Four finalists vying for the presidency of Southern Kentucky Community and Technical College will visit the Bowling Green campus this week for interviews and public forums.
Southern Kentucky Community and Technical College Provost Phillip Neal is the only in-house candidate. Dr. Lynn Moore from Umpqua Community College in Roseburg, Oregon is Vice President for Administrative Services and Student Development. Dr. George Sehi is Executive Director of University Relations from the Warren and Butler County, Ohio Educational Service Centers, and Dr. Ralph Sony is the publisher and editor of the North Carolina Community College Journal.
Current Southern Kentucky Community and Technical College President Nathan Hodges is retiring after eight years at the helm. Under his leadership, the school change its named from Bowling Green Technical College to reflect an expansion of the school’s offerings and reach.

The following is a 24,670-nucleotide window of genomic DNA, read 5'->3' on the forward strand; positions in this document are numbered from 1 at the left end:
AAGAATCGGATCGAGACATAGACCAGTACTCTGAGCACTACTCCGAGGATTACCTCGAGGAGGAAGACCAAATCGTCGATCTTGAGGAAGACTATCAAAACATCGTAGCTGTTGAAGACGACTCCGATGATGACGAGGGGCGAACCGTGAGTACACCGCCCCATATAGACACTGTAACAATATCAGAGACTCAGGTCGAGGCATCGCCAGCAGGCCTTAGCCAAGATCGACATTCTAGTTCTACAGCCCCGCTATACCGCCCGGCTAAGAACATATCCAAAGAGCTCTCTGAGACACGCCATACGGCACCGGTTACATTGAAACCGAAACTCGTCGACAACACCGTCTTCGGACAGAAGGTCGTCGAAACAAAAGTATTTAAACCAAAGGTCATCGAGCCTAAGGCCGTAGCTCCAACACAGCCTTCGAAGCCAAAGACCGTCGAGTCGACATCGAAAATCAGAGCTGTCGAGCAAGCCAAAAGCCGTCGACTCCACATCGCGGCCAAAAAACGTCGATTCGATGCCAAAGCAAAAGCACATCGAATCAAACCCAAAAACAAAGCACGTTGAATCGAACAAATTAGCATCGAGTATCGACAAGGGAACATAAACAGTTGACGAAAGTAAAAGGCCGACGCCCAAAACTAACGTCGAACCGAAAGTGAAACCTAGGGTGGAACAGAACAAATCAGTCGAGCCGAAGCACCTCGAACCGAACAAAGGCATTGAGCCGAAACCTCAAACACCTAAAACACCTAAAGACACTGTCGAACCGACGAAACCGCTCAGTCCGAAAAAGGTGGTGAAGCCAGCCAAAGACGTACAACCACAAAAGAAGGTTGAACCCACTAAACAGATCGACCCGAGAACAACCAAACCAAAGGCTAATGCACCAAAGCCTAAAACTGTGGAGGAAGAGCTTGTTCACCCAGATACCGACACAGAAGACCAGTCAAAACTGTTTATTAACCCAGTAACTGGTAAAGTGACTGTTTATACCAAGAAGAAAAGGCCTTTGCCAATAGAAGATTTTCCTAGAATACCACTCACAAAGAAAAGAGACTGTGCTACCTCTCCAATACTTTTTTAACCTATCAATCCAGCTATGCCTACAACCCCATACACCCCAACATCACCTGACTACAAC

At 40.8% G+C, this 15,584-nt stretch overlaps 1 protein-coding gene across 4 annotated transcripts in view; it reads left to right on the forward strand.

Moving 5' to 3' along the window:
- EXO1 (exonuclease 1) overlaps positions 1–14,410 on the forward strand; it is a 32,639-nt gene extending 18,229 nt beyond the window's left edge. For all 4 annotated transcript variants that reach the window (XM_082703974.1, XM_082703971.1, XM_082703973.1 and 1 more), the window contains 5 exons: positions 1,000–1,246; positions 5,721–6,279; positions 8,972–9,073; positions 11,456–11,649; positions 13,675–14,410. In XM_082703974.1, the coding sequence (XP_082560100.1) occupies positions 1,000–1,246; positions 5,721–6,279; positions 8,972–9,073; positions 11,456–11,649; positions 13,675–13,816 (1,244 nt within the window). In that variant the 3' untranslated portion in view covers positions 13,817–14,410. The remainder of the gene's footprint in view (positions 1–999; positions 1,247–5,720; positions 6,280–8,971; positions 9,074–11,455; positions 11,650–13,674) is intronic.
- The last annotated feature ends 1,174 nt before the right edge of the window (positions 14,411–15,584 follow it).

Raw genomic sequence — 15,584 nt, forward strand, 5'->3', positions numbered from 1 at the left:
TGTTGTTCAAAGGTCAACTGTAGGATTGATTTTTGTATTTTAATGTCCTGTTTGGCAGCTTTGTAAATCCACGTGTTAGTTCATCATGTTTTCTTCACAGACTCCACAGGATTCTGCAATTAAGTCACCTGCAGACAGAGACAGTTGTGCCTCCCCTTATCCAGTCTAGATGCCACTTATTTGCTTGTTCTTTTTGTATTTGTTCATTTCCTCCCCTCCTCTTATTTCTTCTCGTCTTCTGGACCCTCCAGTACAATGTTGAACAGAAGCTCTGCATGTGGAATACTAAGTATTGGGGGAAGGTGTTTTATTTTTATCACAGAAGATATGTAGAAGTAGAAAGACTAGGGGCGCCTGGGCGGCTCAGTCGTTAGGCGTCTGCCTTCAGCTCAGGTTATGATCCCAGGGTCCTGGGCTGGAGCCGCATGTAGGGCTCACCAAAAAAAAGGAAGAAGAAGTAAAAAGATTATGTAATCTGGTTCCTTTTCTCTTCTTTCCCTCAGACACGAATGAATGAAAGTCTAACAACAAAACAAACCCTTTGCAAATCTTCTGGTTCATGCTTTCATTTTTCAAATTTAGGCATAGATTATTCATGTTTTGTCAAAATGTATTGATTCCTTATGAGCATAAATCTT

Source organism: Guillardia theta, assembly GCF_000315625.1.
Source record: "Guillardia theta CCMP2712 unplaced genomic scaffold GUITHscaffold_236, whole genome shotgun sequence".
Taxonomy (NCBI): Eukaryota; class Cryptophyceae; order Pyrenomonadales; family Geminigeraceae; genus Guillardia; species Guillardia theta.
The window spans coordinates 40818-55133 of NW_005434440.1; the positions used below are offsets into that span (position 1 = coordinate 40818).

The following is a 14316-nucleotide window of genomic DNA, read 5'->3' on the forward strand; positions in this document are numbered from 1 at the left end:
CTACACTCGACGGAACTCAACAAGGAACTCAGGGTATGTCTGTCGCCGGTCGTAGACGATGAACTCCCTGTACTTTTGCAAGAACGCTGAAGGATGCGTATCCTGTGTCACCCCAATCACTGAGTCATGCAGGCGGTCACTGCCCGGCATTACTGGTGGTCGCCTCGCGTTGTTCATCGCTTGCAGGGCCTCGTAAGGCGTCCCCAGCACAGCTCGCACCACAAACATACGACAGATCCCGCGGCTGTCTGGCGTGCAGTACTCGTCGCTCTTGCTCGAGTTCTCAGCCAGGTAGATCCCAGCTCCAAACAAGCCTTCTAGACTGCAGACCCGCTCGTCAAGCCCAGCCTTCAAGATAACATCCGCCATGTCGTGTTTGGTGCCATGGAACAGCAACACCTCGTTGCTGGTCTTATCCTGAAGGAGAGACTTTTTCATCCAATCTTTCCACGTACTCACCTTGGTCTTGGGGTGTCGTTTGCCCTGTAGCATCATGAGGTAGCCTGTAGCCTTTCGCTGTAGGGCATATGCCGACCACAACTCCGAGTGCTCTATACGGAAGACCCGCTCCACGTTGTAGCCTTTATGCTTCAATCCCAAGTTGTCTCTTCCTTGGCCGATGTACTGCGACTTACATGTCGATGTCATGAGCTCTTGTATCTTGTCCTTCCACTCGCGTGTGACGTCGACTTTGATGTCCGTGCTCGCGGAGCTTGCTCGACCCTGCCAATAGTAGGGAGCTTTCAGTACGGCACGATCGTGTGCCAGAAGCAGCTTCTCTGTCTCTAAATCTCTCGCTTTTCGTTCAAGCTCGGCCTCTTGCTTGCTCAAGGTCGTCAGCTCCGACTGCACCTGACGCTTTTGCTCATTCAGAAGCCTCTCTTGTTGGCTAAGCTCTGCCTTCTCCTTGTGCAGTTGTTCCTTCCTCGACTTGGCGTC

A new political group will hit the airwaves just after the Kentucky Derby to oppose the federal healthcare law.
The Kentucky Opportunity Coalition will run ads attacking the Affordable Care Act. They've declined to release the spot early, but have hinted that it will feature various voices calling the law a train wreck.
The KOC is run by three area women, Kristen Webb and Bridget Bush of Louisville and Karen Sellers of Paintsville. The group is being advised by Scott Jennings, a longtime ally of U.S. Senator Mitch McConnell. Jennings is also running a separate Super PAC aimed at helping re-elect McConnell.
Even though the Affordable Care Act has been upheld by the Supreme Court as constitutional, it still faces opposition from Republicans who hope to repeal it.
Officials at Henderson Community College want to increase campus safety.